Growing up, my family loved baseball. My dad coached baseball before he was married or had kids. My brother played. I was the scorekeeper sitting in the dugouts throughout high school and junior college. I'm a Texas girl, so that also means going to Rangers games, and watching them on TV.
Being a Rangers fan is not easy, folks. For those of you not from Texas and don't realize it (that it's hard to be a Rangers fan--not that you're not from Texas!), I have to say that it can sometimes be downright painful. However, the 2008 season had one bright spot that kept things interesting.
It became fun to watch and see what one certain player would do.
That player was Josh Hamilton.
When I saw that this book was going around to the blogs to be reviewed, I emailed Deena for a chance to read the book. Like many baseball fans, I had heard Josh's story about his comeback from drug addiction to make it to Major League baseball. Just hearing parts of the story as told to the media was mere snippets; nothing compared to reading the entire tale.
Growing up, baseball was life for Josh's close knit family. Eat, sleep, and breathe baseball. From the time Josh was old enough to throw a ball or swing a bat, his talent was far beyond what anyone had ever witnessed for someone his age.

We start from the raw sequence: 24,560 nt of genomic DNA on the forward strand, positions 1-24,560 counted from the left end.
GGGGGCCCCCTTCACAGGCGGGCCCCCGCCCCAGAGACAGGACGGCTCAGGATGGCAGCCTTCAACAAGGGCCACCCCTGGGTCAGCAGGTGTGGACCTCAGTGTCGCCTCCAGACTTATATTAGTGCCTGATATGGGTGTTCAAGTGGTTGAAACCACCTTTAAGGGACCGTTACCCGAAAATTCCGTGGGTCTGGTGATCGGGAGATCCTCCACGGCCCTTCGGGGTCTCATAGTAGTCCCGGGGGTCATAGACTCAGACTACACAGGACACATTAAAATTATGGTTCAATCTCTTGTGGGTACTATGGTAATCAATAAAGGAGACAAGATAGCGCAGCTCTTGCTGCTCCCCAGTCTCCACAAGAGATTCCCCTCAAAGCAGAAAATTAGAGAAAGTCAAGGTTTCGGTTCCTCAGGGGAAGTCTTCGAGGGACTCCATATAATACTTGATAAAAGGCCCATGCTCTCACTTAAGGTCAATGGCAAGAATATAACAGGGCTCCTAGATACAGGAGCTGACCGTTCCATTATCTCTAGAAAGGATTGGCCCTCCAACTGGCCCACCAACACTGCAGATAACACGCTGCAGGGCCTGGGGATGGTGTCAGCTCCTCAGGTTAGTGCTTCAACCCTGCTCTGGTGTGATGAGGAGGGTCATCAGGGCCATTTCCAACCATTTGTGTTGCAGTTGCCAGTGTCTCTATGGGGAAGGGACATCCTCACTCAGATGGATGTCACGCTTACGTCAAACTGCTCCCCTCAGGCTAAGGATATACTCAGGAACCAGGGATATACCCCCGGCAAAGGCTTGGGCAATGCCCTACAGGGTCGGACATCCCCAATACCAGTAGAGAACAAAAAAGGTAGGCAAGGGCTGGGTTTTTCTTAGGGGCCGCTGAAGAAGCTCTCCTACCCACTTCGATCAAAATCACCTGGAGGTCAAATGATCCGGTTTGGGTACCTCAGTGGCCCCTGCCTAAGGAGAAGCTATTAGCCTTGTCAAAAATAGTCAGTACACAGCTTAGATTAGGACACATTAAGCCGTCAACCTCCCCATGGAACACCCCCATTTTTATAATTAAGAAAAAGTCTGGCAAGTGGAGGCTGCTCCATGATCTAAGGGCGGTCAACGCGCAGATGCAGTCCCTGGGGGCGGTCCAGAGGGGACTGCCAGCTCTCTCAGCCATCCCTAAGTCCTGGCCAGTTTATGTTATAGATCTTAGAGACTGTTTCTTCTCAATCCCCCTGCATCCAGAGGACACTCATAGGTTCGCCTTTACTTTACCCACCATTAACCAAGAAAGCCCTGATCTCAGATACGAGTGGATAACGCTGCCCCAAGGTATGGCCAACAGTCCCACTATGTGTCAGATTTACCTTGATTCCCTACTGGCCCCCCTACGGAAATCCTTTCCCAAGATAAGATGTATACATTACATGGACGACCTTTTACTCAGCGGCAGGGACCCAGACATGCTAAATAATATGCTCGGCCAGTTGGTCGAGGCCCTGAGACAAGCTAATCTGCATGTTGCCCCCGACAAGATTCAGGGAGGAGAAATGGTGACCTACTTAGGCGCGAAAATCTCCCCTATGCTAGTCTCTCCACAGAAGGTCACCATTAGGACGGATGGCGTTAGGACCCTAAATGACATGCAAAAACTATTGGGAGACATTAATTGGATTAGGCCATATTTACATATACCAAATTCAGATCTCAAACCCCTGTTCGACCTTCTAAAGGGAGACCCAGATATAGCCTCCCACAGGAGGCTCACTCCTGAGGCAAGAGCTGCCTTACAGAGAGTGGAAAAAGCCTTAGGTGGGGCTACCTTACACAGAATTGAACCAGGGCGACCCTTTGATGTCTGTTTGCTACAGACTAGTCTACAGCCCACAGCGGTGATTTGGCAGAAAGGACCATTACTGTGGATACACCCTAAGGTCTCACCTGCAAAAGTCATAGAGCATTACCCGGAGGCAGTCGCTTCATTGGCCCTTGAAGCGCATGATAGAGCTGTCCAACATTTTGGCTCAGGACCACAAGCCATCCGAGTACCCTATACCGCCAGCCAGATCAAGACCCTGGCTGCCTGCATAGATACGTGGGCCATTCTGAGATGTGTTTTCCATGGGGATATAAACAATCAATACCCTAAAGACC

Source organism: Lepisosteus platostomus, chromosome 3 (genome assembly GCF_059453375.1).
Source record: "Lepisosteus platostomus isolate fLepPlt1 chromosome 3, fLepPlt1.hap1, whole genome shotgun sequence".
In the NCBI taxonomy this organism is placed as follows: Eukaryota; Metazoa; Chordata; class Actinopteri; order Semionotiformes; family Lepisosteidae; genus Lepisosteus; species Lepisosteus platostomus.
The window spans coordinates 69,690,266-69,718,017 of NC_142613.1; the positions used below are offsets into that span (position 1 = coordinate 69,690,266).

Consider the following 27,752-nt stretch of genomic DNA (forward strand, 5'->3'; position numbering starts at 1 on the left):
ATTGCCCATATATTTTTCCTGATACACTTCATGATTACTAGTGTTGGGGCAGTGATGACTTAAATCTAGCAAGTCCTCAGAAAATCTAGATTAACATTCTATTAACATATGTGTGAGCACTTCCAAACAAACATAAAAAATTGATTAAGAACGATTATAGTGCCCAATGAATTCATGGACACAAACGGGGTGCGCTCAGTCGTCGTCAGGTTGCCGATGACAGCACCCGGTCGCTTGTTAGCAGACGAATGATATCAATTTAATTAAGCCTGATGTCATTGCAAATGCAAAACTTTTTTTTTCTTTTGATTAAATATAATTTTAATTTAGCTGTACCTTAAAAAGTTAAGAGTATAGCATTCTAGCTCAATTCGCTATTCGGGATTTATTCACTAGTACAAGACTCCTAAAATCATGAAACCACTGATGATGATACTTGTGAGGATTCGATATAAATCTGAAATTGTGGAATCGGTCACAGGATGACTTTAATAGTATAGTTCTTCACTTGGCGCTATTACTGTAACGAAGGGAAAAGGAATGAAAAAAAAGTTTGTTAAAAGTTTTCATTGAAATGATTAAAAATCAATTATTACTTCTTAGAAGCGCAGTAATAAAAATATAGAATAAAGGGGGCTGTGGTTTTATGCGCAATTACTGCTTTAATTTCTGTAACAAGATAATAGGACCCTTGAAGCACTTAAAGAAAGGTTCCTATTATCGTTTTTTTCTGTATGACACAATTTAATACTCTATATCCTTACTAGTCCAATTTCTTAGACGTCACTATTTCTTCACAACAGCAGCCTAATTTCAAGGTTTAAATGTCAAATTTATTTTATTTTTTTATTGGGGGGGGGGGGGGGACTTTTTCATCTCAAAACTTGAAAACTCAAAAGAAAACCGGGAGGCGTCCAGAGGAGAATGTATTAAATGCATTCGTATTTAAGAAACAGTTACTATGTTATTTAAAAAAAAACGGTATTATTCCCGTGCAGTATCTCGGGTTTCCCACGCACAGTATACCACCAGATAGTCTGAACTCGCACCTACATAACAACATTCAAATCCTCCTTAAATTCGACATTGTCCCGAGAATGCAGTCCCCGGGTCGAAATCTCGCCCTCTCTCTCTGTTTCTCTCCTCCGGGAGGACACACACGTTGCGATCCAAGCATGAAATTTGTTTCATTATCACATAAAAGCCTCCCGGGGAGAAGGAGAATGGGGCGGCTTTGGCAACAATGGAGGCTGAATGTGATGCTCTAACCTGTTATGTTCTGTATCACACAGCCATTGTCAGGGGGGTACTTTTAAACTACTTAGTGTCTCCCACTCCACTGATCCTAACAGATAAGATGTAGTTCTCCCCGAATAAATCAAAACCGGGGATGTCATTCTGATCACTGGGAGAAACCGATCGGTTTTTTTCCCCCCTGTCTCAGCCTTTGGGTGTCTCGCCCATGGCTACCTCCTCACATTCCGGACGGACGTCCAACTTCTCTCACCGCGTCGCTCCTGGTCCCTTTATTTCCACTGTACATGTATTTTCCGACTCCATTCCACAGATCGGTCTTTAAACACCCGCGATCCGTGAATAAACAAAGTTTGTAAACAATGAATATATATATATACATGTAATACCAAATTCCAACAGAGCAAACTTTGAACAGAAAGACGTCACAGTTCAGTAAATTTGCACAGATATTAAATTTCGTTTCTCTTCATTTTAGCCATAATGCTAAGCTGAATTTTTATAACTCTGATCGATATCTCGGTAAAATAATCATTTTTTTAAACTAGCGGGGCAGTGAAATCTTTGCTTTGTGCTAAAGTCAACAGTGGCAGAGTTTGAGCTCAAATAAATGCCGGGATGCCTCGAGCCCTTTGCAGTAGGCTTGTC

Early on, everyone knew that Josh was "destined" for baseball greatness. That plan was right on track through his youth, and after high school he was the first pick of the first round of the 1999 baseball draft. With a signing bonus of $3.96 million from the Tampa Bay Devil Rays, he was in the spotlight and well on his way.
After a couple of years in the minor leagues, Josh's career was thrown off track. Due to an injury, Josh found himself unable to consistently play the game he loved. At the same time, he was separated from his parents for the first time.
With free time and new found freedom, Josh started finding some new interests to occupy himself. At first, it was an obsession with tattoos. After time spent in the tattoo parlors, Josh found a taste for alcohol...and later drugs.
What followed was a four year addiction that nearly cost Josh his opportunity to play the game he loved--but also his family, his marriage, his children--and he barely escaped with his own life.
God intervened and gave Josh a turning point in the form of his Christian grandmother. To find out the role she played and how the story ends--you'll just have to read the book (or find Audra's review somewhere else--I don't give away endings here!).
The Bottom Line: This book is a great story on how, through God, all things are possible. Baseball fans will love it. Even if you just like to read about people's personal stories, this is a book you will certainly enjoy.
Thanks, Audra! Loved your review:-) And love you, too!